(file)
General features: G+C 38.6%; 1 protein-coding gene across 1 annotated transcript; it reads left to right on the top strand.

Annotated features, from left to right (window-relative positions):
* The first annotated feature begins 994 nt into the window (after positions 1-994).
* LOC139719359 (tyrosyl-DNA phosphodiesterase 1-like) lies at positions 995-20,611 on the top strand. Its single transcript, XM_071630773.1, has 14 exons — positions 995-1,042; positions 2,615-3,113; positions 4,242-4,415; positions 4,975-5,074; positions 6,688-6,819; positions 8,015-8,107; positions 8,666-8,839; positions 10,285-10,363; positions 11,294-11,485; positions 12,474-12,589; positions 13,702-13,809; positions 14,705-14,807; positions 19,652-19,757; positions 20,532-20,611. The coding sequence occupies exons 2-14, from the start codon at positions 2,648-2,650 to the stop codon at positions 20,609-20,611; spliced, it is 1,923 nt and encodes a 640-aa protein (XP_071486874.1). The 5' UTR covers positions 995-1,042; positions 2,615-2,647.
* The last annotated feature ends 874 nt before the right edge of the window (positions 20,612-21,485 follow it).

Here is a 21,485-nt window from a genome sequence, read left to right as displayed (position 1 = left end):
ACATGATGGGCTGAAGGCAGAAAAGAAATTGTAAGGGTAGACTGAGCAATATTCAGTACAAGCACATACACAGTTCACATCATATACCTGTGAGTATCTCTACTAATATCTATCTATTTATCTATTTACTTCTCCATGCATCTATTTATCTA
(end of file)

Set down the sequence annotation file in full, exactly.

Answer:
General features: G+C 38.6%; 1 protein-coding gene across 1 annotated transcript; it reads left to right on the top strand.

Annotated features, from left to right (window-relative positions):
* The first annotated feature begins 994 nt into the window (after positions 1-994).
* LOC139719359 (tyrosyl-DNA phosphodiesterase 1-like) lies at positions 995-20,611 on the top strand. Its single transcript, XM_071630773.1, has 14 exons — positions 995-1,042; positions 2,615-3,113; positions 4,242-4,415; positions 4,975-5,074; positions 6,688-6,819; positions 8,015-8,107; positions 8,666-8,839; positions 10,285-10,363; positions 11,294-11,485; positions 12,474-12,589; positions 13,702-13,809; positions 14,705-14,807; positions 19,652-19,757; positions 20,532-20,611. The coding sequence occupies exons 2-14, from the start codon at positions 2,648-2,650 to the stop codon at positions 20,609-20,611; spliced, it is 1,923 nt and encodes a 640-aa protein (XP_071486874.1). The 5' UTR covers positions 995-1,042; positions 2,615-2,647.
* The last annotated feature ends 874 nt before the right edge of the window (positions 20,612-21,485 follow it).

Here is a 21,485-nt window from a genome sequence, read left to right as displayed (position 1 = left end):
ACATGATGGGCTGAAGGCAGAAAAGAAATTGTAAGGGTAGACTGAGCAATATTCAGTACAAGCACATACACAGTTCACATCATATACCTGTGAGTATCTCTACTAATATCTATCTATTTATCTATTTACTTCTCCATGCATCTATTTATCTA